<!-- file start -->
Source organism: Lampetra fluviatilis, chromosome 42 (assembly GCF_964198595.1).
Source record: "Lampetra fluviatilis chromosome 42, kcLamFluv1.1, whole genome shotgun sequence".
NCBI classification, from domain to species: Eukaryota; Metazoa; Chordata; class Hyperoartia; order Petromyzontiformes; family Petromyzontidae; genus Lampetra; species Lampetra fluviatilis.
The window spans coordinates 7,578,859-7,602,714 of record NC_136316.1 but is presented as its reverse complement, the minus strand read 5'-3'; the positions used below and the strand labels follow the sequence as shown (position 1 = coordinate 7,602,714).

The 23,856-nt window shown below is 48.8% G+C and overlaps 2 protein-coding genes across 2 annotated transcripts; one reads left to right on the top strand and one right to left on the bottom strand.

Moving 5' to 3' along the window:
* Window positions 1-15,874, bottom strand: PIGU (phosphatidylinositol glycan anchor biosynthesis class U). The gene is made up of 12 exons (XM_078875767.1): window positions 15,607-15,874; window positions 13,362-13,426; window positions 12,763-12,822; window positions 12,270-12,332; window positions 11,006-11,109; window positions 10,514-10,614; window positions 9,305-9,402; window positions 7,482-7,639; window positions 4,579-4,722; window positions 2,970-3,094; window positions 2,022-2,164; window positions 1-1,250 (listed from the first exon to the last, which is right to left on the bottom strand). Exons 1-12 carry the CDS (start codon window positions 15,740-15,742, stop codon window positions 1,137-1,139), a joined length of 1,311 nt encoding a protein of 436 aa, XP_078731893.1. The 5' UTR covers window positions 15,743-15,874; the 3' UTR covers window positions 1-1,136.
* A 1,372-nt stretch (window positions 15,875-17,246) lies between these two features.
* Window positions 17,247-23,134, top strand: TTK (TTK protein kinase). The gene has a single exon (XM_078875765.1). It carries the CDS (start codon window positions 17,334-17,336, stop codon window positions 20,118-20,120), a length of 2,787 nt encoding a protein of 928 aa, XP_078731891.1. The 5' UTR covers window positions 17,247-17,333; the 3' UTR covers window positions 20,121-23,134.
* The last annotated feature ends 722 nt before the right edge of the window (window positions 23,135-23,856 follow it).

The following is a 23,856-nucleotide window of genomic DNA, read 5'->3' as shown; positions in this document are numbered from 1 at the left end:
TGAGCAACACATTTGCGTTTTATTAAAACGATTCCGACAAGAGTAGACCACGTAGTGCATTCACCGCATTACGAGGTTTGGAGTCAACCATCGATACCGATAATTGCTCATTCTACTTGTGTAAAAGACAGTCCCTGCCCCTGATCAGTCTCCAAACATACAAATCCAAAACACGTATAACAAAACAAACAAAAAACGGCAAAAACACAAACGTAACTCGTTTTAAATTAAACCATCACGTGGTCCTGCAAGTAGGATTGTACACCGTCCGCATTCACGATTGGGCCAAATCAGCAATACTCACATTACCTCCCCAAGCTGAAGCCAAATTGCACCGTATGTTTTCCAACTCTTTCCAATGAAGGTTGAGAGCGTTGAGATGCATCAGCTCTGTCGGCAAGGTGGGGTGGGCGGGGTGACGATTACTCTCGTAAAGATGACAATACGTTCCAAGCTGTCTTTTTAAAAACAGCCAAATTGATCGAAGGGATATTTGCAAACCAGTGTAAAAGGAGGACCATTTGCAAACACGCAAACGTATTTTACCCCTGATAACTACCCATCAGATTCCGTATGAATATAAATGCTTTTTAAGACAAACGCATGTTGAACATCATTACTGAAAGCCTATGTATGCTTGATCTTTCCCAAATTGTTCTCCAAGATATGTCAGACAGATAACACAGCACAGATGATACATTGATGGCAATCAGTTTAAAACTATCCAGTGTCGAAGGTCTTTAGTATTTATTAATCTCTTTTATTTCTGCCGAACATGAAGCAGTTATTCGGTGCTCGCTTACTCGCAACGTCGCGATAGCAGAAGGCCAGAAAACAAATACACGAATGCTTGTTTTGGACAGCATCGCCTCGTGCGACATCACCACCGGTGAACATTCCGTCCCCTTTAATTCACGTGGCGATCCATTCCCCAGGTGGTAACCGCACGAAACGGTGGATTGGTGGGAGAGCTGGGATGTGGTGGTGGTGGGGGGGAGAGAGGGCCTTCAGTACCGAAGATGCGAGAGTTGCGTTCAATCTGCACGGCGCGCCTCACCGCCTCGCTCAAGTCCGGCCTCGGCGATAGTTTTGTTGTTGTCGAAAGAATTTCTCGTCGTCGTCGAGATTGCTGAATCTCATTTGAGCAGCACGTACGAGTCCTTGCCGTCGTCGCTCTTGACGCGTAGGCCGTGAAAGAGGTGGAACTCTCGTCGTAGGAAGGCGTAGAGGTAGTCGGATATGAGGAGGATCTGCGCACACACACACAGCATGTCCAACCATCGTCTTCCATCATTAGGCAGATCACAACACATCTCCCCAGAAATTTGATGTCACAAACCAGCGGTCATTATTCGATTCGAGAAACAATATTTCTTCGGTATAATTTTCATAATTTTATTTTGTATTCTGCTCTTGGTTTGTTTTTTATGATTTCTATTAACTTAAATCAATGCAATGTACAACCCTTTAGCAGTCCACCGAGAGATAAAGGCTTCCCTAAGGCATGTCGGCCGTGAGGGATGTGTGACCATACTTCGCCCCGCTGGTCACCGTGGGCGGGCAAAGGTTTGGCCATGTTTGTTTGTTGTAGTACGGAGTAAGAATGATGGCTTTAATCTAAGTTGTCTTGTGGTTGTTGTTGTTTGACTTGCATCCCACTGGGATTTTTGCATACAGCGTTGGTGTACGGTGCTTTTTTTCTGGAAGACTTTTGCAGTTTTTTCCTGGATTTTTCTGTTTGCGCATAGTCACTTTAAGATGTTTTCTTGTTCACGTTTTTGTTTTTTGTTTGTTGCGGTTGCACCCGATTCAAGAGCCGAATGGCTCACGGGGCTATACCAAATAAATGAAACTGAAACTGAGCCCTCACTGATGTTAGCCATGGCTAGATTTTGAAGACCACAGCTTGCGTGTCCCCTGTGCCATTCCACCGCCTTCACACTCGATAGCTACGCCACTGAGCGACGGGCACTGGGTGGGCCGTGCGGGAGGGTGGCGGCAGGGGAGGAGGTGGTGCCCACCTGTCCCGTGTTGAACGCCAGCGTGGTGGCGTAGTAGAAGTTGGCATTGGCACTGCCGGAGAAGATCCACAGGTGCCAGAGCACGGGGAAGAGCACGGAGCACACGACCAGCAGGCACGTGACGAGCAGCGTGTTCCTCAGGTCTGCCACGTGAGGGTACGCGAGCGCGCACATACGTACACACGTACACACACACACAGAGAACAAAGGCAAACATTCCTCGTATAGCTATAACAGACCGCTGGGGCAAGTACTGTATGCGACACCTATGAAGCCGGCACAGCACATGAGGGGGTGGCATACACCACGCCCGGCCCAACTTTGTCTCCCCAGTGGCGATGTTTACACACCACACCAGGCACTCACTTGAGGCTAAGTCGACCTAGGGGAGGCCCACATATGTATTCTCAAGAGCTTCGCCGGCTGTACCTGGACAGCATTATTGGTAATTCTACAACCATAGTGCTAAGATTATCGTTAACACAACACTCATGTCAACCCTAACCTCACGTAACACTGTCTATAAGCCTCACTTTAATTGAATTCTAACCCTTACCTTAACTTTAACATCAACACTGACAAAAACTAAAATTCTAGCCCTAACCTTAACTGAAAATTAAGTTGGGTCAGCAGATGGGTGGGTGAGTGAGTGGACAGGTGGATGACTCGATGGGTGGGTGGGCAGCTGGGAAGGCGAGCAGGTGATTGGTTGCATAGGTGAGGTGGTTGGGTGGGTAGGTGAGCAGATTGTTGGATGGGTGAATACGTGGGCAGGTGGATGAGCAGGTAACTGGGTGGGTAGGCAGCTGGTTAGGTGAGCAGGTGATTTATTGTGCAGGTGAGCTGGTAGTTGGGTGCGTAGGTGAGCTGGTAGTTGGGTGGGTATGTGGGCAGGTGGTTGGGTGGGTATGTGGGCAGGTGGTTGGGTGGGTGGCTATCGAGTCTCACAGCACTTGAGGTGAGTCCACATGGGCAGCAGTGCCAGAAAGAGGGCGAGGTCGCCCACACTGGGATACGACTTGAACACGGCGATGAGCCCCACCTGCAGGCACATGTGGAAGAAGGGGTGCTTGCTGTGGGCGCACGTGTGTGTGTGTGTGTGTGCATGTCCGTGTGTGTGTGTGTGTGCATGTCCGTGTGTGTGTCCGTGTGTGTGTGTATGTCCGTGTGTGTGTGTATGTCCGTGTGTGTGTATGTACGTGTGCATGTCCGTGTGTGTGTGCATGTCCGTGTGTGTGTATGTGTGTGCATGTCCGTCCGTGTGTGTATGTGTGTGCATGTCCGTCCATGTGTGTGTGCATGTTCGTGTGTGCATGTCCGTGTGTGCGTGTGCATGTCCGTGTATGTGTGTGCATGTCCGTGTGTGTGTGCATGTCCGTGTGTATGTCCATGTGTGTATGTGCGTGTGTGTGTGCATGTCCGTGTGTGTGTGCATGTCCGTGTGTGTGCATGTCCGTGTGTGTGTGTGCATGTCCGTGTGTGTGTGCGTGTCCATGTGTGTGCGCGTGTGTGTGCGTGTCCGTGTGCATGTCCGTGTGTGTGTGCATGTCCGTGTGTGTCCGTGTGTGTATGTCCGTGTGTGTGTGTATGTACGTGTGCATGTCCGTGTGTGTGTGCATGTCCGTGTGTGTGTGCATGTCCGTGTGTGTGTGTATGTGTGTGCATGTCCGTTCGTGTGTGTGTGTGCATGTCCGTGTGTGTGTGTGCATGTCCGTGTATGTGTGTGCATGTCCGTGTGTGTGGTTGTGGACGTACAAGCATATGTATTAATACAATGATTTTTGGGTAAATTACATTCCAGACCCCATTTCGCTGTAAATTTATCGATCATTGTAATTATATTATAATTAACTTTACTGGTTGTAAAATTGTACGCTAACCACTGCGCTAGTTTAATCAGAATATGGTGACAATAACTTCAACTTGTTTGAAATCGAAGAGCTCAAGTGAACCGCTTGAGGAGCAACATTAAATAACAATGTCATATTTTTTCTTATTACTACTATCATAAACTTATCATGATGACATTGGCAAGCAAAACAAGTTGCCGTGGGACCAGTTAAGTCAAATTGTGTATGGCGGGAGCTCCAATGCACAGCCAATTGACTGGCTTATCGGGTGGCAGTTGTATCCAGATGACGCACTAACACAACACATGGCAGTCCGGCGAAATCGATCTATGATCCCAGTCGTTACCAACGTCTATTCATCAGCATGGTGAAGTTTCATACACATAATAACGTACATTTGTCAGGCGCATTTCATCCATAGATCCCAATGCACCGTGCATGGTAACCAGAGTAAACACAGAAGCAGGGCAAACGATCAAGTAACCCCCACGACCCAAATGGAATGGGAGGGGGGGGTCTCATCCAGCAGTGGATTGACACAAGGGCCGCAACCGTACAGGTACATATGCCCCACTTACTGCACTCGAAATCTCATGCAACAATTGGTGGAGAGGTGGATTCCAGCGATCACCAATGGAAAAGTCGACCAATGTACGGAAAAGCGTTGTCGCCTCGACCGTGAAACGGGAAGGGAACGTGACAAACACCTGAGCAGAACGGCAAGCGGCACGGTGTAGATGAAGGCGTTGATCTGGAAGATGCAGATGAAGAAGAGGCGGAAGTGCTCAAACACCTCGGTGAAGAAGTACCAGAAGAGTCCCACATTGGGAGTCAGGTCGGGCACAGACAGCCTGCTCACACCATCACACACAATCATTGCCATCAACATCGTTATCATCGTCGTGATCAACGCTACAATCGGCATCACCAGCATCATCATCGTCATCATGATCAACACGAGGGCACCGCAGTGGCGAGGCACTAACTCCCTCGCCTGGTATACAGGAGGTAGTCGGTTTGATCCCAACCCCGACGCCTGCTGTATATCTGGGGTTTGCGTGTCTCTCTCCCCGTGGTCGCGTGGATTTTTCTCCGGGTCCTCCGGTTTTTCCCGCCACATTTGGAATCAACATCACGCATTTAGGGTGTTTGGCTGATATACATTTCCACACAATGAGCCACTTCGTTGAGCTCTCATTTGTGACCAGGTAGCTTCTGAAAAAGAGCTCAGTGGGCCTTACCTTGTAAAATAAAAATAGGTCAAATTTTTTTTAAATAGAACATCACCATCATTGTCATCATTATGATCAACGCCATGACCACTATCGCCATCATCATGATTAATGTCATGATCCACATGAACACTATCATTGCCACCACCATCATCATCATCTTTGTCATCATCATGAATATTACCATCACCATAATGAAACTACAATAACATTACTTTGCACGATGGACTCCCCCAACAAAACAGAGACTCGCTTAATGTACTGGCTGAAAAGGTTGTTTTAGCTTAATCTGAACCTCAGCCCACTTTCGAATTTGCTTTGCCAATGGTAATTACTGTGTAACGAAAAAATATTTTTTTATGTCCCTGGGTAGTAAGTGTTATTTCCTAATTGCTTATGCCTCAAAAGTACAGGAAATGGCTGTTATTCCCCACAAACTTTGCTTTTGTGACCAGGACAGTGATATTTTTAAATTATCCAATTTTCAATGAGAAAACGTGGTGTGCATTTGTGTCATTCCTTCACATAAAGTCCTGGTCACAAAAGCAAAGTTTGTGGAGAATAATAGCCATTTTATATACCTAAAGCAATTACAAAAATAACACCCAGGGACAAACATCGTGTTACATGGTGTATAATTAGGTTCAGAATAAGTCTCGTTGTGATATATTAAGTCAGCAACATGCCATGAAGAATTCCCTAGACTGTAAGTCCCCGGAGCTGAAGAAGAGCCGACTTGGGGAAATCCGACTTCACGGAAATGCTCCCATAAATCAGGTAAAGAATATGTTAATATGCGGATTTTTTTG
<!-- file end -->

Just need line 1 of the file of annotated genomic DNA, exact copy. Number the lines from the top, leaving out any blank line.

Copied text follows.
Source organism: Lampetra fluviatilis, chromosome 42 (assembly GCF_964198595.1).